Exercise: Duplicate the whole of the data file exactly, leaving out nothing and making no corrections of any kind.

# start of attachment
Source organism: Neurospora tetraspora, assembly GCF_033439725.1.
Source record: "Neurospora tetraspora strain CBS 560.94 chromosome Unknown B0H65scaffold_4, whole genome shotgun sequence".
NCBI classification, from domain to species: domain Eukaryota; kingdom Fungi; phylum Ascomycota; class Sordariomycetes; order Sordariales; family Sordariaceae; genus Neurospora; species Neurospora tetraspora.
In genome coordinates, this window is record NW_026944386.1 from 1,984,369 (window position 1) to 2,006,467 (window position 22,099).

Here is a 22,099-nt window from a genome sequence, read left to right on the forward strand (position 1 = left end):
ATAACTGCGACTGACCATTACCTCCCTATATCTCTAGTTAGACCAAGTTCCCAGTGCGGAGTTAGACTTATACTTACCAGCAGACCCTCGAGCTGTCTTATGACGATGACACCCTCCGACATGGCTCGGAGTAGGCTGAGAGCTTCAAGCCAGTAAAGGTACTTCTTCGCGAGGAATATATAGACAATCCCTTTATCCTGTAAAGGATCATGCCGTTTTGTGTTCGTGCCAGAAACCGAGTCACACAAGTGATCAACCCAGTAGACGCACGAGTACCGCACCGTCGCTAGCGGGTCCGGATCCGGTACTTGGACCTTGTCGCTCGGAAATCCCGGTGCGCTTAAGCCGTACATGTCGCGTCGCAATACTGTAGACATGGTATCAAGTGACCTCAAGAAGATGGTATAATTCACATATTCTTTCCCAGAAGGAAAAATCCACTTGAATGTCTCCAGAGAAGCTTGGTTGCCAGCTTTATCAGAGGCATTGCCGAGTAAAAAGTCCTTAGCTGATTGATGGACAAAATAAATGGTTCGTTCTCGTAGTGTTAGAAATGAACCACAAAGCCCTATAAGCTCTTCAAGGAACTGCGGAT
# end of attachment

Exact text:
Source organism: Neurospora tetraspora, assembly GCF_033439725.1.
Source record: "Neurospora tetraspora strain CBS 560.94 chromosome Unknown B0H65scaffold_4, whole genome shotgun sequence".
NCBI classification, from domain to species: domain Eukaryota; kingdom Fungi; phylum Ascomycota; class Sordariomycetes; order Sordariales; family Sordariaceae; genus Neurospora; species Neurospora tetraspora.
In genome coordinates, this window is record NW_026944386.1 from 1,984,369 (window position 1) to 2,006,467 (window position 22,099).

Here is a 22,099-nt window from a genome sequence, read left to right on the forward strand (position 1 = left end):
ATAACTGCGACTGACCATTACCTCCCTATATCTCTAGTTAGACCAAGTTCCCAGTGCGGAGTTAGACTTATACTTACCAGCAGACCCTCGAGCTGTCTTATGACGATGACACCCTCCGACATGGCTCGGAGTAGGCTGAGAGCTTCAAGCCAGTAAAGGTACTTCTTCGCGAGGAATATATAGACAATCCCTTTATCCTGTAAAGGATCATGCCGTTTTGTGTTCGTGCCAGAAACCGAGTCACACAAGTGATCAACCCAGTAGACGCACGAGTACCGCACCGTCGCTAGCGGGTCCGGATCCGGTACTTGGACCTTGTCGCTCGGAAATCCCGGTGCGCTTAAGCCGTACATGTCGCGTCGCAATACTGTAGACATGGTATCAAGTGACCTCAAGAAGATGGTATAATTCACATATTCTTTCCCAGAAGGAAAAATCCACTTGAATGTCTCCAGAGAAGCTTGGTTGCCAGCTTTATCAGAGGCATTGCCGAGTAAAAAGTCCTTAGCTGATTGATGGACAAAATAAATGGTTCGTTCTCGTAGTGTTAGAAATGAACCACAAAGCCCTATAAGCTCTTCAAGGAACTGCGGAT